In-Ear Aviation Headset – FARO AIR

Updated 30/3/2017: An ongoing review of the Faro Aviation AIR headset, so far tested in an Extra-200.

Having lived with a dodgy Bose X (military to GA conversion) and a Sennheiser HME-95 (great, just noisy), I decided that it was time to move on to something a little more purposeful.

I had been looking at a few options and got quite a bit of feedback from Instagram friends on their own experiences. These included the Clarity Aloft and Quite Technologies HALO. Included in this was the FARO AIR, after I saw it posted by @alainaguayo.

Like him, I took a bit of a leap of faith in ordering something that I hadn’t heard much about. I based my decision primarily on user-submitted reviews on the Faro Aviation website and the price point (389.99USD).


Faro Customer Service

I have to say (and I’m writing this of my own accord), their customer service is damn good. I initially wanted to purchase the headset on a MasterCard and this wouldn’t work, so instead I headed to the pub and emailed them on the walk down. By the time I’d reached the pub they had replied, along with a 10% discount code for the problem!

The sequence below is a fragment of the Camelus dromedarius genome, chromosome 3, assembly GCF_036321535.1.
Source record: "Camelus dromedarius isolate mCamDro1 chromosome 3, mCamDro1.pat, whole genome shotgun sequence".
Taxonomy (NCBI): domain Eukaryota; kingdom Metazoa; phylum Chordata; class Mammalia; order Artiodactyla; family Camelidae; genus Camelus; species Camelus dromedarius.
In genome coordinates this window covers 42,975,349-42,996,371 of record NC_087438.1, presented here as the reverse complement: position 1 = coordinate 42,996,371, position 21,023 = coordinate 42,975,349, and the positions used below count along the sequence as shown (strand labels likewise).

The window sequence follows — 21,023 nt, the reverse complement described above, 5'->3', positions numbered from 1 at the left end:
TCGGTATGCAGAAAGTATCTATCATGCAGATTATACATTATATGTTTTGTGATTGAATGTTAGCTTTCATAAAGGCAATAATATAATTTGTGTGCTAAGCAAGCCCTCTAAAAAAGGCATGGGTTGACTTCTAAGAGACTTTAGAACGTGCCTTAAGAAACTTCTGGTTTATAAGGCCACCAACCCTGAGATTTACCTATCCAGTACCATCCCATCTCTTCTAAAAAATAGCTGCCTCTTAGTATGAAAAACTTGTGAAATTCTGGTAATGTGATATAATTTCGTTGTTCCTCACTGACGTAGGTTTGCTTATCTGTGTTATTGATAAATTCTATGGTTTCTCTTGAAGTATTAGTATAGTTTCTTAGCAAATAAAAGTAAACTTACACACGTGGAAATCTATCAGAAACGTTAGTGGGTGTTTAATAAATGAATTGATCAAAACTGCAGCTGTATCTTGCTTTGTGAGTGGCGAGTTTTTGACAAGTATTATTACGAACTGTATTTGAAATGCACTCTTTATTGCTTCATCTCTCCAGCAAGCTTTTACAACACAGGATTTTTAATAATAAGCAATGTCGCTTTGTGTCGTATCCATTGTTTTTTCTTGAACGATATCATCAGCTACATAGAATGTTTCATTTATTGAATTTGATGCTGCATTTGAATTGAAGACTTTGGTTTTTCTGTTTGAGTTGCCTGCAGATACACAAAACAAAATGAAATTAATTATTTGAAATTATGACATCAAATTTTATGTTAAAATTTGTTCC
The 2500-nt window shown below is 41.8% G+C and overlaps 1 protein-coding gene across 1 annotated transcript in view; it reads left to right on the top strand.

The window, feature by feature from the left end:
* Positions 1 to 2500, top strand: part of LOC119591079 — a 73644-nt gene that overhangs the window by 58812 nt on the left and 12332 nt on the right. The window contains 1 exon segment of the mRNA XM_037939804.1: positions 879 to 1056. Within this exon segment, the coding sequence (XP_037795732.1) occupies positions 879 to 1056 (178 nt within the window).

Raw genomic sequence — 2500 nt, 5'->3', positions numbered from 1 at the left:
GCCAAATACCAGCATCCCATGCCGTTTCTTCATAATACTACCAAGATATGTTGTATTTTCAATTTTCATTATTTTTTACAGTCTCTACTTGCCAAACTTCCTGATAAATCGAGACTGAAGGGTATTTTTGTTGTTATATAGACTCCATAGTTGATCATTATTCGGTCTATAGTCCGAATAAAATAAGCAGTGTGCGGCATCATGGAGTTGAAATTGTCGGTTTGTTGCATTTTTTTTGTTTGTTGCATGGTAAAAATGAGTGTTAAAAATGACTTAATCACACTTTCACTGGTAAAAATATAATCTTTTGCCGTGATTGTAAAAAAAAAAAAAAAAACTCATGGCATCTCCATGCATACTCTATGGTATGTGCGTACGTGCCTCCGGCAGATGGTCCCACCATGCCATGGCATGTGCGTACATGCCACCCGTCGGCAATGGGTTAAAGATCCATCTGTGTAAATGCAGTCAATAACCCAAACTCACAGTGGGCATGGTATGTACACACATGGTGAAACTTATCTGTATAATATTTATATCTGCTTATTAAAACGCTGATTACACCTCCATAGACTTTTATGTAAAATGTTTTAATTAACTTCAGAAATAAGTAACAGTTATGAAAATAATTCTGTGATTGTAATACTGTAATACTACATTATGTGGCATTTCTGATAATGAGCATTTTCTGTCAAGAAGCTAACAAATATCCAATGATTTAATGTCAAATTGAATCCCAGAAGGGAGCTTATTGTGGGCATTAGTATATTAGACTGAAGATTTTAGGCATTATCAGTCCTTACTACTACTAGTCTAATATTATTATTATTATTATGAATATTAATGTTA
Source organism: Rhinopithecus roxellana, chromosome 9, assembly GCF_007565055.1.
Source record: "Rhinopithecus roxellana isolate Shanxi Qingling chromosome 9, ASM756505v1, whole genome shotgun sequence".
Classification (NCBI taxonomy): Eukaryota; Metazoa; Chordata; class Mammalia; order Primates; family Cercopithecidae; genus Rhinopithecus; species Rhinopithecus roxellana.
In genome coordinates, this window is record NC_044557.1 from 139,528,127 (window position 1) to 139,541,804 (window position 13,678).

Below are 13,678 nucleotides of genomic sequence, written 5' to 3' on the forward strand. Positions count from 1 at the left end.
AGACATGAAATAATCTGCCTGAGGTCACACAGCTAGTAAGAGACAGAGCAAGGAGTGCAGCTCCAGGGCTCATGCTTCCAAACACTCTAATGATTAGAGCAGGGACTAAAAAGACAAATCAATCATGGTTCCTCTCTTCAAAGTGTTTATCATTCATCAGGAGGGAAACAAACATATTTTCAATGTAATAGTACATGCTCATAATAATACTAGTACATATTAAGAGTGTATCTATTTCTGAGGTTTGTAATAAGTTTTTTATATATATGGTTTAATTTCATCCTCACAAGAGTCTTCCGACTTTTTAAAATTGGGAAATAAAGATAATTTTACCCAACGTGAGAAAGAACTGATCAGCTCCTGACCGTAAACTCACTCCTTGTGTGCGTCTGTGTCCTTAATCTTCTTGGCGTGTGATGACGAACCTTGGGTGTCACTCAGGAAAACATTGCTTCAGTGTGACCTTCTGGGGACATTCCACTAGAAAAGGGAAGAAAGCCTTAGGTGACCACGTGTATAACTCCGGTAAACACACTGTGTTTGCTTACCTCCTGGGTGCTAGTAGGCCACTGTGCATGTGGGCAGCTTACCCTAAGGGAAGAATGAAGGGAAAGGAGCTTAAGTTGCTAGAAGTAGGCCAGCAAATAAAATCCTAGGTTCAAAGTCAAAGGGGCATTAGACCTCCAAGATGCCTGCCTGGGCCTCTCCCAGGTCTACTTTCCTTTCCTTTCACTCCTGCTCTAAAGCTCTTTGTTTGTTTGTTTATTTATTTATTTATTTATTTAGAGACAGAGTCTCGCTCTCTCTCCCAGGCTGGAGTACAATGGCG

Set Up

The headset comes with 6 pairs of foam ear tips that screw on to the earpieces. They vary in size and I found the smallest suited me. They have a hard inner core which you can notice if you push too hard, so be careful!


The headset also has extra cushions that fit over the wire to improve comfort. I didn’t see a point in not fitting these and the unit seems perfectly comfortable.

First Flight

It took about 30 seconds for me to completely forget the headset once it was on in the aircraft (Extra-200). It’s light (<30 grams), no tugging or pulling when moving your head around and the earpieces aren’t that noticeable.

The first real difference that I noticed was the bass. The earpieces really increase the bass in audio and I admit that I struggled to understand the tower frequency at first. This wouldn’t have been helped by the fact that Peterborough Conington’s ‘tower’ sounds like a man in a tin can anyway.

Intercom between me and the instructor was fine. Wind and engine noise were low and far, far lower than I know I would have experienced with my passive HME-95.

Audio input comes via a 3.5mm aux-in, with a high quality cable supplied. Music sounds good (Classic rock and hip hop, at least!).


More will follow once I’ve flown a few different types.


  • Comfy
  • Light-weight
  • Excellent customer service


  • Bassy audio
  • Earpieces (not ear tips) seem quite light and delicate

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